As someone who grew up in Nashua, NH, Jeremy started this research more as a unique opportunity to discover what was ‘out there’ in Nashua. “I grew up in Nashua and was always running around and exploring the swamp (Salmon Brook) behind my house, but I honestly never really knew what called the swamp home”. After many years in animal husbandry and environmental research, Jeremy put his experience and expertise to work to help answer this very question.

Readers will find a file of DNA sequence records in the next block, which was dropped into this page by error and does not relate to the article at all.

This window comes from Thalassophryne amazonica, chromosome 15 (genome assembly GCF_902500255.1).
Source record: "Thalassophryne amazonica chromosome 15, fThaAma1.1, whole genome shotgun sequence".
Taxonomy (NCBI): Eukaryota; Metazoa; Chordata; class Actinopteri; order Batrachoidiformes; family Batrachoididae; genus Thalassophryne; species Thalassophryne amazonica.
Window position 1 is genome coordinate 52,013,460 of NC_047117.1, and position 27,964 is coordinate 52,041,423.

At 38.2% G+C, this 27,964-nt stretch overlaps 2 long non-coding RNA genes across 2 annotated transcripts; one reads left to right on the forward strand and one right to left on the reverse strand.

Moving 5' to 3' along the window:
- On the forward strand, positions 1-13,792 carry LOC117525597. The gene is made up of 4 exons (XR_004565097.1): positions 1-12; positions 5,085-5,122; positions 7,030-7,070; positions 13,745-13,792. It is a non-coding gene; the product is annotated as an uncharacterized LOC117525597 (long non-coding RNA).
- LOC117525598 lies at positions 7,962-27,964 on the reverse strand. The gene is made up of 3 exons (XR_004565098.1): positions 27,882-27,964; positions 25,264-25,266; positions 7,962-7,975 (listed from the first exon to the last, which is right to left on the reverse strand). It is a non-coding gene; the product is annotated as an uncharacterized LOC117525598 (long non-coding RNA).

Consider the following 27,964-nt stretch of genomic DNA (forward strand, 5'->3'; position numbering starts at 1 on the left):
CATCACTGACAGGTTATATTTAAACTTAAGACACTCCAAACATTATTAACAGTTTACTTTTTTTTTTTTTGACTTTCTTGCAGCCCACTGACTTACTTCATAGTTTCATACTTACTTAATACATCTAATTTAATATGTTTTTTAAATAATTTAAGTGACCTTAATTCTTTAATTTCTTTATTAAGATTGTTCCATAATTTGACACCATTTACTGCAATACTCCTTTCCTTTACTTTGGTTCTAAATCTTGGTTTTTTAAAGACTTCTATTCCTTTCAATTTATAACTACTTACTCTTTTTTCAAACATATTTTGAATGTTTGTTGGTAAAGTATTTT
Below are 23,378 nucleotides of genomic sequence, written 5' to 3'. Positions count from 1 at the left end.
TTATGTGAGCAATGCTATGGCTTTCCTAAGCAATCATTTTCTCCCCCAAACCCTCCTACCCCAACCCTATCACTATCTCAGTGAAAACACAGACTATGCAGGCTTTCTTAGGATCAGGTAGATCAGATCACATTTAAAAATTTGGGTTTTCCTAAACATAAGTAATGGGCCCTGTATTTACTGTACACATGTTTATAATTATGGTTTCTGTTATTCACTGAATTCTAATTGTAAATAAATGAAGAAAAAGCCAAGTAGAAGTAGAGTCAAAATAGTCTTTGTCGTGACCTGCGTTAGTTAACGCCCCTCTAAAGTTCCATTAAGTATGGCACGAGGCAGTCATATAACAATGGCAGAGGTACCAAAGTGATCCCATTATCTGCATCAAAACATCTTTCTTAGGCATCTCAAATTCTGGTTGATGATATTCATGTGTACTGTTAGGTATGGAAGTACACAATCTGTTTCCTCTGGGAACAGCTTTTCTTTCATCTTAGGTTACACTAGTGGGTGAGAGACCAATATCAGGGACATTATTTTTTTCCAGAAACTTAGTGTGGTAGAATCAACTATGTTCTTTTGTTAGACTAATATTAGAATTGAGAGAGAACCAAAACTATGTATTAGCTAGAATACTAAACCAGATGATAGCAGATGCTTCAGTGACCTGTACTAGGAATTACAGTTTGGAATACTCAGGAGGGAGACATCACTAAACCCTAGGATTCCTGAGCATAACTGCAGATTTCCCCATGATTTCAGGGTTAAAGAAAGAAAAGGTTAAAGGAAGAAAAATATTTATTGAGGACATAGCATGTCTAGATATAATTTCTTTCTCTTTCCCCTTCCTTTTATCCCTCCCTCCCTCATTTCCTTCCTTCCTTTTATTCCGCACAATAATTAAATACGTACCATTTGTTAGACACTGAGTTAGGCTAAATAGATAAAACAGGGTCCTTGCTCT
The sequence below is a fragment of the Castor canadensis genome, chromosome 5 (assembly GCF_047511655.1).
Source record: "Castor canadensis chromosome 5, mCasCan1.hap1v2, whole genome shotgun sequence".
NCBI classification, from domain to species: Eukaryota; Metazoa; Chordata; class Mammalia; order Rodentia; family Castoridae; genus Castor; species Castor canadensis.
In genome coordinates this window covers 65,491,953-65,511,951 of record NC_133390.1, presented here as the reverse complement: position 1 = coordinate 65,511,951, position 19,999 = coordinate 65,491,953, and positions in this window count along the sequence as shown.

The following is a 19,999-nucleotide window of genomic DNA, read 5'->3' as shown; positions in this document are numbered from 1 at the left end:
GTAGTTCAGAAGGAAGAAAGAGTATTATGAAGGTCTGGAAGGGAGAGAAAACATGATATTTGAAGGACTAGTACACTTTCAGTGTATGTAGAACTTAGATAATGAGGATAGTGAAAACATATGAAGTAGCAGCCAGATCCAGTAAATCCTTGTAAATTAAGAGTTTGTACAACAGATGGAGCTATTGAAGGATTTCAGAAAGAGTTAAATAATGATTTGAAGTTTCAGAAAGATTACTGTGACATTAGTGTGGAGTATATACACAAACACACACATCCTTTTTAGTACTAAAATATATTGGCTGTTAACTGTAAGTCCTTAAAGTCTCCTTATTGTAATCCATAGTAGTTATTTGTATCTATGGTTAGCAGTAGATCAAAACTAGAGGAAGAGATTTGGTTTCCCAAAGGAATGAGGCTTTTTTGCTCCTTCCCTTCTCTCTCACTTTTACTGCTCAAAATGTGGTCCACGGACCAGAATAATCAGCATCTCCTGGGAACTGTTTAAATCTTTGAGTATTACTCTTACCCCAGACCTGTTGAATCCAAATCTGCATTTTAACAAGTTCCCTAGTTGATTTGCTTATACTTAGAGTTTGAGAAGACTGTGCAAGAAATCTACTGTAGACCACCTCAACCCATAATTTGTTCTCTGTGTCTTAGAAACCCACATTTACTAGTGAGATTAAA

After a successful first year, Jeremy wanted to share this experience with the local community and partnered with the Nashua Conservation Commission and Assistant Professor Shanna Demers of Rivier University. Shanna eagerly joined Jeremy’s research project knowing it would be a great opportunity to engage undergraduate biology students in field research in the community. Engaging Rivier University students in important research happening in the University’s neighborhood is a great way for them to test their knowledge and see the type of work they could be involved in after graduation. “We currently do not have any biology faculty conducting research on reptiles and I have a few students looking to gain experience in animal handling as they prepare for veterinary school. Jeremy’s research was a perfect opportunity for my students to gain animal handling skills while broadening their knowledge in field research, ecology, and herpetology (the study of reptiles and amphibians).”